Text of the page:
The Steelers could have forced a different offensive pick at No. 24 overall in the first round of the 2021 NFL Draft. No one can question their decision to take former Alabama running back Najee Harris anymore.
Modern NFL wisdom says investing a high selection on that position is a mistake given it’s a passing-oriented league and many teams are getting great returns on investments on later-drafted backs. For Pittsburgh, one concern was eschewing a pick on a quarterback as Ben Roethlisberger continues to fade without a true successor. The other was tabling taking an offensive lineman for a major overhaul up front.
Although Roethlisberger has struggled and the offensive line has taken lumps, Harris has validated the Steelers’ pick by proving he’s a rare complete workhorse back. Through five games, Harris has rushed 78 times for 307 yards and 2 TDs. He’s also added 28 receptions on 39 targets for 198 yards and another TD. He’s averaging 21 touches and 101 scrimmage yards per game.
For the naysayers, the bottom line is the Steelers have gone from the No. 32 rushing team in the NFL in 2020 at 84.4 yards per game to No, 31, producing only 73.6 yards per game. Their 2-3 record also suggests they will not return to the playoffs after winning the tough AFC North at 12-4 last season Pittsburgh, however, had a lot of growing fundamental problems that couldn’t be solved with a single draft pick.
The Steelers were picking too low to jump up for any of the five first-round quarterbacks, the last being Mac Jones at No. 15 overall to the Patriots. The last surefire first-round offensive tackle, Christian Darrisaw, went a pick earlier, No. 23 overall to the Vikings.
The next QB to go was Kyle Trask, No. 64 overall in the second round to the Buccaneers. The next offensive lineman picked was guard Landon Dickerson, No. 37 in the second round to the Eagles.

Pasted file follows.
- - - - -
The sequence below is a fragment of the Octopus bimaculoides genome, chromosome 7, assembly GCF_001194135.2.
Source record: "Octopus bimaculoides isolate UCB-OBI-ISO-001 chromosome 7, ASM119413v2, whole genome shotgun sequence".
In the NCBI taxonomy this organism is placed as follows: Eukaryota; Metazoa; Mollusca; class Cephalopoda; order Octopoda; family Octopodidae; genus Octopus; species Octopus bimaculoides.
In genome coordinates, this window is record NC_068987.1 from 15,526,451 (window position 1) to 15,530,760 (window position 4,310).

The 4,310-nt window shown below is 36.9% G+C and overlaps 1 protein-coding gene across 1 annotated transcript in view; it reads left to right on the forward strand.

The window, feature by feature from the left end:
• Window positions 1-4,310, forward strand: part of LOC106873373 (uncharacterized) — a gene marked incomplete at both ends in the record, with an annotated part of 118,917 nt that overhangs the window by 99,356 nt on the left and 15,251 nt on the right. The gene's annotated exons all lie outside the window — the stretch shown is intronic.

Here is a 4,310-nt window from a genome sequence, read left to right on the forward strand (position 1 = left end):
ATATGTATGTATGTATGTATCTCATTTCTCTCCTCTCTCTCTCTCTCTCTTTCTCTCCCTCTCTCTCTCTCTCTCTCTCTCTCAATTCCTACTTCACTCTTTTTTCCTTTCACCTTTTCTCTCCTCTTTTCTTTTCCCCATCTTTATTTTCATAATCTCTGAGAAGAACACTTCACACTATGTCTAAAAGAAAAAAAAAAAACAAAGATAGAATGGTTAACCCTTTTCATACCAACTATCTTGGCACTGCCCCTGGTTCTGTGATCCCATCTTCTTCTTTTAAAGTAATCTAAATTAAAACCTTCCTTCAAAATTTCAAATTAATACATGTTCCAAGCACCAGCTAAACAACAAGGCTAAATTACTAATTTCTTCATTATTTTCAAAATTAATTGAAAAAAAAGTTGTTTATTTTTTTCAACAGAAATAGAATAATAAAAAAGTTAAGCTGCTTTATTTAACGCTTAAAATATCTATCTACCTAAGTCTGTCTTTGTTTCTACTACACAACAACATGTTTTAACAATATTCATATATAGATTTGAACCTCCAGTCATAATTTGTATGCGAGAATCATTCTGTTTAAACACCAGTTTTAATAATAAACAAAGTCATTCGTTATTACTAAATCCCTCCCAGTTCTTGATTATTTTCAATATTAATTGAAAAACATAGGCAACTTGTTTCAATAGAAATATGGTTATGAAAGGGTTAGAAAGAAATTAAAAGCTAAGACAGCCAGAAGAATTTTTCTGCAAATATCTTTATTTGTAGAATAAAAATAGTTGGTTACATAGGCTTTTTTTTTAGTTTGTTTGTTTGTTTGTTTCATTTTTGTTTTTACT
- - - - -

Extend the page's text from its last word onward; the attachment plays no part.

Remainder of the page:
The Steelers didn’t reach and took the best player available. Harris was a top-15 talent and a safe pick in every sense. He was the only player that could help support two weaknesses, boosting the running game and giving the weaker-armed Roethlisberger a key additional outlet receiver.’
Pittsburgh did also address offensive line later in the draft with center Kendrick Green (No. 87 overall, third round) and left tackle Dan Moore Jr. (No. 128 overall fourth round). That was after landing a great value on another skill player who could help the offense in multiple ways — blocking and receiving — in second-round tight end Pat Freiermuth.
Moore and Green have emerged as a quickly developing starters at two key positions. Freiermuth should have an expanded supporting role soon.
The Steelers did take care of every pressing offensive need in four top picks, after stockpiling on defense with the next four picks before taking punter Pressley Harvin III, near the end of the draft. A franchise quarterback was never an option in the 2021 draft once Pittsburgh secured a playoff-team pick outside of the top 18.
Harris has been vital to supporting Roethlisberger early. Harris takes on more importance with Big Ben’s favorite short target, slot man JuJu Smith-Schuster, shelved for a while with a shoulder injury. Harris also maximizes what he blocking he gets to churn out every available yard and gives his team a new reliable red zone force.
For a defensive-minded team under Mike Tomlin, Harris also represents a physical mind-set for complementary football. At 6-1, 231 pounds, Harris is a load of a shifty power runner. He puts the Steelers in better positions to grind out games. While the running game remains rather anemic, Harris is providing an effective extension of it with his short-area receiving.
Harris is on pace for 95 receptions and 673 receiving yards on 132 targets over 17 games. Consider in 16 games last season, the Steelers’ top four running backs combined for only 60 receptions and 376 yards on 80 targets.
Based on their current state and needed immediate resources, Harris has become an essential addition. If Freiermuth becomes an integral piece and Green and Moore pan out in the long haul, then the Steelers can feel even better about their first-round pick.
The point of such an early selection is to get someone who can help the most now and later, regardless of position. Harris’ dual role will be key to moving the ball and helping the Steelers grind out as many games as they can. He also will give the Steelers’ offense a much-needed strong foundation for a while, for whatever direction it takes at QB after Roethlisberger.